“Gnaeus Pompeius Magnus.”

“Ah!” Labienus hawked and spat, a habit he'd picked up from too many years hobnobbing with Gauls. Disgusting. But he lost interest the moment Pompey's name was said, turned back to Litaviccus with a shrug. Oh, of course! It had been Labienus who trifled with Pompey's then wife, Mucia Tertia. Or so Cicero swore, giggling. But she hadn't married Labienus after the divorce. Not good enough. She'd married young Scaurus. At least hehad been young at the time. Breathing hard, Trebatius walked on until he emerged from the camp gate at the far end of the Via Principalis and entered the village of Portus Itius. A grand name for a fishing village. Who knew what name it had among the Morini, the Gauls in whose territory it lay? Caesar had simply entered it in the army's books as Journey's End—or Journey's Beginning. Take your pick. The sweat was rolling down his back, soaking into the fine wool of his tunic; he had been told that the weather in Further Gaul of the Long-hairs was cool and clement, but not this year! Extremely hot, the air laden with moisture. So Portus Itius stank of fish. And Gauls. He hated them. He hated this work. And if he didn't quite hate Caesar, he had come very close to hating Cicero, who had used his influence to obtain this hotly contested posting for his dear friend, the hugely promising young lawyer Gaius Trebatius Testa. Portus Itius didn't look like any of those delightful little fishing villages along the shores of the Tuscan Sea, with their shady vines outside the wine shops, and an air of having been there since King Aeneas had leaped down from his Trojan ship a millennium before. The songs, the laughter, the intimacy. Whereas here was all wind and blowing sand, strappy grasses plastered against the dunes, the thin wild keening of a thousand thousand gulls. But there, still tied up, was the sleek oared pinnace he had hoped to catch before it put out, its Roman crew busy loading the last of a dozen kegs of nails, all it was carrying—or, at its size, could hope to carry. When it came to Britannia, Caesar's fabled luck seemed permanently out; for the second year in a row his ships had been wrecked in a gale more terrible than any gale which blew down the length and breadth of Our Sea. Oh, and this time Caesar had been so sure he had positioned those eight hundred ships in complete safety! But the winds and the tides—what could one do with alien phenomena like tides?—had come along and picked them up and thrown them about like toys. Broken. Still, they belonged to Caesar. Who didn't rant and rave and call down curses on all winds and tides. Instead, he proceeded to gather up the pieces and put the ships back together again. Hence the nails. Millions of them. No time or personnel for sophisticated shipwrights' work; the army had to be back in Gaul before winter.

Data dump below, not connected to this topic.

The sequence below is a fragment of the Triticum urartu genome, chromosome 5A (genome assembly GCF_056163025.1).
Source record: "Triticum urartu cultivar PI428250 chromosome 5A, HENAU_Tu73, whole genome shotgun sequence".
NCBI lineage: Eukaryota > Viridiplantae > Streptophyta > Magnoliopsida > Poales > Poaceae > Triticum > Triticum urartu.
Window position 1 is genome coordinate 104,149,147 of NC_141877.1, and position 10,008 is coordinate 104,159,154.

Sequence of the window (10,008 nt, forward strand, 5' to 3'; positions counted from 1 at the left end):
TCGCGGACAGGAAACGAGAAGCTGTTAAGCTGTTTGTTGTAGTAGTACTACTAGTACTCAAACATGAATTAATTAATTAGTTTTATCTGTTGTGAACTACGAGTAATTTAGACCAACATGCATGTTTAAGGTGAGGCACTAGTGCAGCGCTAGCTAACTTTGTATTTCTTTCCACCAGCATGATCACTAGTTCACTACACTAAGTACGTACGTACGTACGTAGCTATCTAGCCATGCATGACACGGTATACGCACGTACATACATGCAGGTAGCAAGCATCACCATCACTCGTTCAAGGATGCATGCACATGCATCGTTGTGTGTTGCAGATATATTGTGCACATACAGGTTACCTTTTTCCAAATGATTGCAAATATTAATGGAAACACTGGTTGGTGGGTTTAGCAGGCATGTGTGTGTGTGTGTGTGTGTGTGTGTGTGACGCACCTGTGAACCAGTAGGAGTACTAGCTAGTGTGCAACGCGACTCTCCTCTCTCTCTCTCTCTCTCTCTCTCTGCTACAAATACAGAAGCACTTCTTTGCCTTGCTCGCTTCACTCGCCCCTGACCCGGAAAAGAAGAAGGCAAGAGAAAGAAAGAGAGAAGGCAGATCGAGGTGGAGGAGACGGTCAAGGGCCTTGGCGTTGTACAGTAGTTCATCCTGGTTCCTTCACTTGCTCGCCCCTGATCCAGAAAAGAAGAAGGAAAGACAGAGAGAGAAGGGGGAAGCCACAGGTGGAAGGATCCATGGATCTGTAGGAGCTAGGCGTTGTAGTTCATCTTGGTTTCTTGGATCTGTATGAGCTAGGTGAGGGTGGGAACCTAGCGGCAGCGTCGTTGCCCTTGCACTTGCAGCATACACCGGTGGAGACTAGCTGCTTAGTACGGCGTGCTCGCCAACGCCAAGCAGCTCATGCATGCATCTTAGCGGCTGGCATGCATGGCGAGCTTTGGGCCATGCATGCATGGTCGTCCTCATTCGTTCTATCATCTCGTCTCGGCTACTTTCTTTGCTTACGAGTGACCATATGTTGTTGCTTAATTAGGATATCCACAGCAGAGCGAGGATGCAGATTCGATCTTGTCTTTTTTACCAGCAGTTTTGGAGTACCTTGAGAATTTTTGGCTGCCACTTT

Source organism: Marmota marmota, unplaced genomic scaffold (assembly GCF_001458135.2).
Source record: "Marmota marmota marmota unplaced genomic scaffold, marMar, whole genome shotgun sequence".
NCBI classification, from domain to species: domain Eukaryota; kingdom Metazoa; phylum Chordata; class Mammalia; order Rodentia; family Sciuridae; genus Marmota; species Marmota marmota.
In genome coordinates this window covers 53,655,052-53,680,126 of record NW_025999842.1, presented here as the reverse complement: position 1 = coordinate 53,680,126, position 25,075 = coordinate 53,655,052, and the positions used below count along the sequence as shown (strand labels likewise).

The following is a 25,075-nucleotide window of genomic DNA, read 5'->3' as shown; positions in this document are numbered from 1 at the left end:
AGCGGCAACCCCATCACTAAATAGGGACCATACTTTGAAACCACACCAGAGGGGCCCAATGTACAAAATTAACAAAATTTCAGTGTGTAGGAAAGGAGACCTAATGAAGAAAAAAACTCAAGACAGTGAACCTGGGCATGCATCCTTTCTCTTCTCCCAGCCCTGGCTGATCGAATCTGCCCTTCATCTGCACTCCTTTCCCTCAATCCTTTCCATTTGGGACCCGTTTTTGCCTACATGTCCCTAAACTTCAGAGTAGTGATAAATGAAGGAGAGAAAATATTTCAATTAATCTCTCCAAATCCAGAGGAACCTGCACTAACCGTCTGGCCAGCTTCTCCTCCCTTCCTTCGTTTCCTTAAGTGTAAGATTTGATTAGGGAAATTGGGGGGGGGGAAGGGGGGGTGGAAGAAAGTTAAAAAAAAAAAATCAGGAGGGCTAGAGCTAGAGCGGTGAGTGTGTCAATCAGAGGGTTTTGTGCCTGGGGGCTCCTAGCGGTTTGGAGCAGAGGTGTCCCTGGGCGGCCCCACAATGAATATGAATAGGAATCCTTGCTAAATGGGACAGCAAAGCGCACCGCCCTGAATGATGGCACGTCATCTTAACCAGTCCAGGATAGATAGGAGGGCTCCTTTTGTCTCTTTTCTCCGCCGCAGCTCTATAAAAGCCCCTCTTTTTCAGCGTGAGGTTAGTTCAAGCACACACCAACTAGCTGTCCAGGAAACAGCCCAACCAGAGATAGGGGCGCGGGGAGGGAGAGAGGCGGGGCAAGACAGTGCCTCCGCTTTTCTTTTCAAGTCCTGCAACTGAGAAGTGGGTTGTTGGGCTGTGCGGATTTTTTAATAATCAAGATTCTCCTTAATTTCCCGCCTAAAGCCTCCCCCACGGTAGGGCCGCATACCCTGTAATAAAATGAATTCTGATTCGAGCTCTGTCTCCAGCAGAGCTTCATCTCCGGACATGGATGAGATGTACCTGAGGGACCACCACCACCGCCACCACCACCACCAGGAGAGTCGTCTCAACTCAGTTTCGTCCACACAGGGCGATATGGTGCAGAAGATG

“Nail 'em!” said Caesar. “All they have to do is make it across thirty-odd miles of Oceanus Atlanticus. Then they can sink, for all I care.” Handy for the office of Roman communications, the pinnace which rowed back and forth between Portus Itius and Britannia with a dozen kegs of nails going out and messages going in. And to think I might have been over there! said Trebatius to himself, shivering despite the heat, the humidity, and the weight of a toga. Needing a good paper man, Caesar had put him down for the expedition. But at the last moment Aulus Hirtius had taken a fancy to go, all the Gods look after him forever! Portus Itius might be Journey's End for Gaius Trebatius, but better that than Journey's Beginning.